Once the food is found, it’s not directly given to the baby crows. Instead, the food is regurgitated by their parents, meaning that they digest it and spit it back out into their young’s mouths.

This process is necessary, as hatchlings cannot yet swallow solid food until they are about 2 to 3 weeks old.

How Rare Is It to See a Baby Crow?

Baby crows with open mouth

Spotting baby crows is a rare event, primarily because they grow at a notably quick pace.

However, on the few occasions when you might see one, it’s typical to find them sitting on the ground rather than the usual crow behavior of perching on high branches.

Don’t confuse them with baby ravens, though. While they are in the same genus as crows — Corvusravens are much larger and have longer wings than their smaller cousins.

From my own encounters, I remember stumbling upon an American crow baby in its natural habitat. It was on the ground, seemingly unsure of its surroundings.

This brief encounter left me with a sense of awe, as it’s not every day you get to see this type of baby bird in action.

What Do Crow Eggs Look Like?

Crow eggs appearance

If you’re curious about what crow eggs look like, they are distinct and easy to identify. They measure about two inches in length and an inch in width, with a bluish-green hue sprinkled with brown spots.

However, be aware that a crow’s egg color isn’t limited to just blue-green. Some crows lay eggs that are olive in tint, while others produce light brown ones.

As for the nests where these eggs rest, crows build roosts using twigs, which they place high above the ground, usually in the branches of trees or on the roofs of buildings.

How Many Eggs Do Crows Lay?

The number of eggs a crow lays varies depending on its type. For one thing, American crows, known for their widespread presence, typically lay between 3 and 6 eggs.

On the flip side, Hooded crows lay about 3 to 5 eggs. Meanwhile, the intriguing New Caledonian crow lays 2 to 3 eggs on average.

However, it should be noted that one behavior is typical to all of them: these crows share their nests with each other. Hence, don’t be surprised if you see more than six eggs in any given nest.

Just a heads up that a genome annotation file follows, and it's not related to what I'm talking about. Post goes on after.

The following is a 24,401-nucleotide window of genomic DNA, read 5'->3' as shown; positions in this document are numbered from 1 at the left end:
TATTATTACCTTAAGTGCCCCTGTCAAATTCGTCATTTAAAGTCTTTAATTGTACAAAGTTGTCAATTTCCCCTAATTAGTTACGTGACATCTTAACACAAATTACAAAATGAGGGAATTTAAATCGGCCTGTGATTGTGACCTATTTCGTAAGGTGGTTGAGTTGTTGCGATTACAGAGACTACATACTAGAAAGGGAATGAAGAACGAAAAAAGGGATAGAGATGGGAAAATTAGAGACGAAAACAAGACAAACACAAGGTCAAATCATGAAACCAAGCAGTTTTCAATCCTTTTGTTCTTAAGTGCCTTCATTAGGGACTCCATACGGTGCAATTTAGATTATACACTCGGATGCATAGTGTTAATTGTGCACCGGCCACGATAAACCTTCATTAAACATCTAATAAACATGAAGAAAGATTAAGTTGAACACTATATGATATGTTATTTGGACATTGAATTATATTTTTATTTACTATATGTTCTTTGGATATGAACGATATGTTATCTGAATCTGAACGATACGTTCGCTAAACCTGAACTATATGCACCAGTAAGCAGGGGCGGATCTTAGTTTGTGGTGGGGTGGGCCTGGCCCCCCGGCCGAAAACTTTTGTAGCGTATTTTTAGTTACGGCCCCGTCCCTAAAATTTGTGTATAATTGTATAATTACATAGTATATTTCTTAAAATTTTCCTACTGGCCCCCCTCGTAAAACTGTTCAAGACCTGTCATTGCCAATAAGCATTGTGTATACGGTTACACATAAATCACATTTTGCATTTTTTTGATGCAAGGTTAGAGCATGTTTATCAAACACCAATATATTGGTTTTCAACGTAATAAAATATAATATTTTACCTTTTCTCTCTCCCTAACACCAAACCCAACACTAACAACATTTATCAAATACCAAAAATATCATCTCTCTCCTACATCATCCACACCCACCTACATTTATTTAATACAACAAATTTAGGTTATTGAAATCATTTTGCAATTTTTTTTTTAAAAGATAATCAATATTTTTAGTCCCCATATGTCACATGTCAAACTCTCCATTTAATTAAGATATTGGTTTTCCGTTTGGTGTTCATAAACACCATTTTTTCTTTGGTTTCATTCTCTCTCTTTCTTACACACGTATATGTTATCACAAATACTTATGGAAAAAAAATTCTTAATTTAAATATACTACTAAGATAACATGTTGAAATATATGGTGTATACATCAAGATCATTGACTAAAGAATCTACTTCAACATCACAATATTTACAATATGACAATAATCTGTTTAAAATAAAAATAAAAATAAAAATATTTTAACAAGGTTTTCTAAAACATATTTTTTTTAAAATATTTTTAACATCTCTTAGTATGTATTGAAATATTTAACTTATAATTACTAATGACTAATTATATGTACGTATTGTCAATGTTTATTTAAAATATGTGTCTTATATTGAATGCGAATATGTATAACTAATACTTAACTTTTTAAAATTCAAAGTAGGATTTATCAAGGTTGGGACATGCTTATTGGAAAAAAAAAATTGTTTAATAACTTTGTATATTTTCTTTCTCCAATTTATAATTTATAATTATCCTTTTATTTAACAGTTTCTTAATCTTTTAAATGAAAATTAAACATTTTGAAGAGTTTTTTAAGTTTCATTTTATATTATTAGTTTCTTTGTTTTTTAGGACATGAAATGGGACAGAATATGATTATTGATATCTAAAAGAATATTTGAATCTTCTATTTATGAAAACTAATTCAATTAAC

How Long Does It Take Crow Eggs to Hatch?

Crow hatching its eggs

Crow eggs typically take between 18 and 21 days to hatch. It’s a period of anticipation and care, as the parents remain diligent in ensuring the safety and warmth of their offspring during this phase.

Interestingly enough, crow pairs display remarkable loyalty to each other. Even after their eggs have hatched, the paired male and female often stick together for the long term, fostering bonds that last for months or years.

Can Baby Crows Fly?

When baby crows are born, they are unable to fly and are blind. These weak chicks depend heavily on their parents to feed and protect them. However, as they grow and develop, you can expect that their capabilities will expand.

Soon enough, you might spot them playfully hopping around on the ground as they begin to leave the nest.

When Can Baby Crows Fly?

Baby crows about to fly

Newborn baby crows are not capable of flying. Once they become fledgling crows and juveniles, their vision sharpens, and they gain the strength needed to fly.

That said, while it’s quite an impressive transformation, crows remain with their parents for some time, learning essential skills and getting the nourishment they require.

What Should You Do If You Find a Baby Crow?

When you find a baby crow or two on the ground without their parents in sight, it is tempting to intervene. However, it is often best to leave them alone and watch from a distance.

Remember that in most instances, a young crow left unattended is merely being trained by its mother and father to forage. After all, baby crows are quite adept learners.

Having said that, if the little one is featherless or appears injured, it’s a different story. Such a crow might be in genuine distress and need assistance.

In these situations — rather than attempting a rescue yourself — it’s recommended to call the Santa Barbara Wildlife Care Network Helpline. They possess the expertise to ensure the baby crow receives the proper care.

How to Take Care of a Baby Crow

Crow held by a hand

Before taking any action, it’s essential to know that keeping a baby crow as a pet is illegal. This bird is meant to be in the wild.

However, if you come across a baby crow on the ground that appears to need care, there are things you can do to help it survive.

First, distinguish a young crow from an adult by its physical features. Helpless baby crows have blue-colored eyes, no feathers, and bills that aren’t as curved as those of adults.

Second, since it is best that baby crows are fed by their parents, asking an avian expert, wildlife rehabilitator, or state wildlife agency for assistance with feeding these birds is recommended.

Finally, make sure to limit human contact with the crow chick as much as possible. You would not want to cause undue stress to either yourself or the vulnerable bird.

As you can see, crows start out as helpless as any other baby animal. They need to be fed and looked after, but they also have all kinds of unique qualities that make them so irresistible. Share your thoughts on baby crows in the comments!